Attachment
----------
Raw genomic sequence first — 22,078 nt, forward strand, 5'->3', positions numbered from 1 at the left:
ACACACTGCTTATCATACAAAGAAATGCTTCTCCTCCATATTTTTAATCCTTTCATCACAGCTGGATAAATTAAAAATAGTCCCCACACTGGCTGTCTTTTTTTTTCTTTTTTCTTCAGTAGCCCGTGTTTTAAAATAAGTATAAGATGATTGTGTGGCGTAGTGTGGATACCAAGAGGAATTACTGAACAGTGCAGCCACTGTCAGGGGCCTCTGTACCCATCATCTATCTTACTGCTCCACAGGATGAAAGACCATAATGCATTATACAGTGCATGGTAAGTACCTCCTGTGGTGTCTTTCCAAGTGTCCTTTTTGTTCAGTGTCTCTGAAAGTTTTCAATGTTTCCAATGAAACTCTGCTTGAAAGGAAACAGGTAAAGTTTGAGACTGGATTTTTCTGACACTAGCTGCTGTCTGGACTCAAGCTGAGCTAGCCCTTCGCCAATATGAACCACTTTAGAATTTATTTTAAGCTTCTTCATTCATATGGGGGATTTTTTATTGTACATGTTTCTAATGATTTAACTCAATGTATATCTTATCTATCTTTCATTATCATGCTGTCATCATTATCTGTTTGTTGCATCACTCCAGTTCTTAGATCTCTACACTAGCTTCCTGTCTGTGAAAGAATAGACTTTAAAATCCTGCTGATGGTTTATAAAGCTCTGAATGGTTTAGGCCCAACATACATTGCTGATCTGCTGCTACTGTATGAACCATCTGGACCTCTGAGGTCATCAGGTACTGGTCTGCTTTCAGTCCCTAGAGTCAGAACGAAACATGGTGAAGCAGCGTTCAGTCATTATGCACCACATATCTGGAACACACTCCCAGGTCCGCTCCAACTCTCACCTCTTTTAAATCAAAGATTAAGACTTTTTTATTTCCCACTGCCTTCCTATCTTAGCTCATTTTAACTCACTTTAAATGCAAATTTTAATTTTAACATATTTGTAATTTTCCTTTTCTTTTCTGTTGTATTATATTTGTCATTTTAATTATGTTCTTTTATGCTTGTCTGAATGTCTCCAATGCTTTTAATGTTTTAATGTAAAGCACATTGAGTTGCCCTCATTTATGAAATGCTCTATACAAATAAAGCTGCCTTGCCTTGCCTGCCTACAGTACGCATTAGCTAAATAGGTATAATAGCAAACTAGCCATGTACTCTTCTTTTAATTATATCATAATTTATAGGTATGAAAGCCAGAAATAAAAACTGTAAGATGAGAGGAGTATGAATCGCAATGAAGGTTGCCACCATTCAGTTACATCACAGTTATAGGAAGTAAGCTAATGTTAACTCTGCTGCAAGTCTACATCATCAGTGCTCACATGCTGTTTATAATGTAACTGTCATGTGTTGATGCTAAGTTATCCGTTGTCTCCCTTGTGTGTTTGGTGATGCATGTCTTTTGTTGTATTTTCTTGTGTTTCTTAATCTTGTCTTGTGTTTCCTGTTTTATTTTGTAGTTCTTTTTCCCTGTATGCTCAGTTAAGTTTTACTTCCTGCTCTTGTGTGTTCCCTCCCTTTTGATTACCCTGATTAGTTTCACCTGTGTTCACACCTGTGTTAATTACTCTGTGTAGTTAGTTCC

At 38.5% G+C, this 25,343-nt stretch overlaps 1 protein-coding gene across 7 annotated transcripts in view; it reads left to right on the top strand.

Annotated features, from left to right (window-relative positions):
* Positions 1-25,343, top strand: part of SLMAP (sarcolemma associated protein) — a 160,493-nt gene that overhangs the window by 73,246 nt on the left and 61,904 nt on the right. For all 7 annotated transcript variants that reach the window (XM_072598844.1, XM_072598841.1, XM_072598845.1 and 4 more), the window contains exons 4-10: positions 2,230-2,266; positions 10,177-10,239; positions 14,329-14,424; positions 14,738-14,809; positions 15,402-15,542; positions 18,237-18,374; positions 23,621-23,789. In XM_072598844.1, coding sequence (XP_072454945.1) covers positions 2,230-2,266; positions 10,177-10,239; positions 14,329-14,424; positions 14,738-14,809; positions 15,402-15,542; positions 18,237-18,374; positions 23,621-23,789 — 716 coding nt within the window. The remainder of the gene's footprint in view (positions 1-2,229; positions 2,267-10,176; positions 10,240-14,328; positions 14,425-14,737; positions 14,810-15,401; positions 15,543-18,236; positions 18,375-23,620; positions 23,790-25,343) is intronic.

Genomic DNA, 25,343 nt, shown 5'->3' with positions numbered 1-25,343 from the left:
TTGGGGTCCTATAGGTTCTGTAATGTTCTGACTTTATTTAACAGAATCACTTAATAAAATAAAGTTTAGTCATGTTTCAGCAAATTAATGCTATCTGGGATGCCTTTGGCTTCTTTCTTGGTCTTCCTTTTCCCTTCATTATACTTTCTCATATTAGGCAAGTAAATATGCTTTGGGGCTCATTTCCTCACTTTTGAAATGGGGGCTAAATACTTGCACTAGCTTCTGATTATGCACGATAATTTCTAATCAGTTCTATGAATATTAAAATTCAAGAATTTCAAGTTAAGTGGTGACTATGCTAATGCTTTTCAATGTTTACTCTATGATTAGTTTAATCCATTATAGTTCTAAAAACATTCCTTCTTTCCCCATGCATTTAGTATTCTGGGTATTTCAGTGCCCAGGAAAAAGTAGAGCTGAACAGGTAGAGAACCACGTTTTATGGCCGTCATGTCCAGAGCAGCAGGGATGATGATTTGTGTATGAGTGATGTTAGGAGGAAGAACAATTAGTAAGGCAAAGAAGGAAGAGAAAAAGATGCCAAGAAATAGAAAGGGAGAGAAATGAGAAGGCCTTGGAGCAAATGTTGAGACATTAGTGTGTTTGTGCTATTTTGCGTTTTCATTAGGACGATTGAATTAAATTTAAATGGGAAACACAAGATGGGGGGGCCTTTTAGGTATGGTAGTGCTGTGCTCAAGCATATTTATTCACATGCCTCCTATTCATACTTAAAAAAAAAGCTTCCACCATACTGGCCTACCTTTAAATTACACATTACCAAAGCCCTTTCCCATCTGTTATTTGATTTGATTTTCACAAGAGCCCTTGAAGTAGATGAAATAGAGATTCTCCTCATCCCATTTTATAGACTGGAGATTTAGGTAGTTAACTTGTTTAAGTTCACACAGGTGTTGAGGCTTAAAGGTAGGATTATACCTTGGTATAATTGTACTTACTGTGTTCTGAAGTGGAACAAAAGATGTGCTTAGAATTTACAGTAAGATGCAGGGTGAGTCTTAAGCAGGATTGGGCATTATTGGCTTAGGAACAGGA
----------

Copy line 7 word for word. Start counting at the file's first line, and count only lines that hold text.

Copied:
TTGGGGTCCTATAGGTTCTGTAATGTTCTGACTTTATTTAACAGAATCACTTAATAAAATAAAGTTTAGTCATGTTTCAGCAAATTAATGCTATCTGGGATGCCTTTGGCTTCTTTCTTGGTCTTCCTTTTCCCTTCATTATACTTTCTCATATTAGGCAAGTAAATATGCTTTGGGGCTCATTTCCTCACTTTTGAAATGGGGGCTAAATACTTGCACTAGCTTCTGATTATGCACGATAATTTCTAATCAGTTCTATGAATATTAAAATTCAAGAATTTCAAGTTAAGTGGTGACTATGCTAATGCTTTTCAATGTTTACTCTATGATTAGTTTAATCCATTATAGTTCTAAAAACATTCCTTCTTTCCCCATGCATTTAGTATTCTGGGTATTTCAGTGCCCAGGAAAAAGTAGAGCTGAACAGGTAGAGAACCACGTTTTATGGCCGTCATGTCCAGAGCAGCAGGGATGATGATTTGTGTATGAGTGATGTTAGGAGGAAGAACAATTAGTAAGGCAAAGAAGGAAGAGAAAAAGATGCCAAGAAATAGAAAGGGAGAGAAATGAGAAGGCCTTGGAGCAAATGTTGAGACATTAGTGTGTTTGTGCTATTTTGCGTTTTCATTAGGACGATTGAATTAAATTTAAATGGGAAACACAAGATGGGGGGGCCTTTTAGGTATGGTAGTGCTGTGCTCAAGCATATTTATTCACATGCCTCCTATTCATACTTAAAAAAAAAGCTTCCACCATACTGGCCTACCTTTAAATTACACATTACCAAAGCCCTTTCCCATCTGTTATTTGATTTGATTTTCACAAGAGCCCTTGAAGTAGATGAAATAGAGATTCTCCTCATCCCATTTTATAGACTGGAGATTTAGGTAGTTAACTTGTTTAAGTTCACACAGGTGTTGAGGCTTAAAGGTAGGATTATACCTTGGTATAATTGTACTTACTGTGTTCTGAAGTGGAACAAAAGATGTGCTTAGAATTTACAGTAAGATGCAGGGTGAGTCTTAAGCAGGATTGGGCATTATTGGCTTAGGAACAGGA